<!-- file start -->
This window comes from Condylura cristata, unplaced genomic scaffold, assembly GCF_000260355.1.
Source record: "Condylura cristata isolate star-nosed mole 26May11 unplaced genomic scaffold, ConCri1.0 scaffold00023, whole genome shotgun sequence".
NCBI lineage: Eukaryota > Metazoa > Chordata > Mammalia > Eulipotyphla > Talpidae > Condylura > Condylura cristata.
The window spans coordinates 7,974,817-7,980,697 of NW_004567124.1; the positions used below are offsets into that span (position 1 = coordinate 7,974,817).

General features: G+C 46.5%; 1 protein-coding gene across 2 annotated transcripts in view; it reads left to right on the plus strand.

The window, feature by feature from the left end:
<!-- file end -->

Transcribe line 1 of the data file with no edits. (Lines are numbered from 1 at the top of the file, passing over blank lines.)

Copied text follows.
This window comes from Condylura cristata, unplaced genomic scaffold, assembly GCF_000260355.1.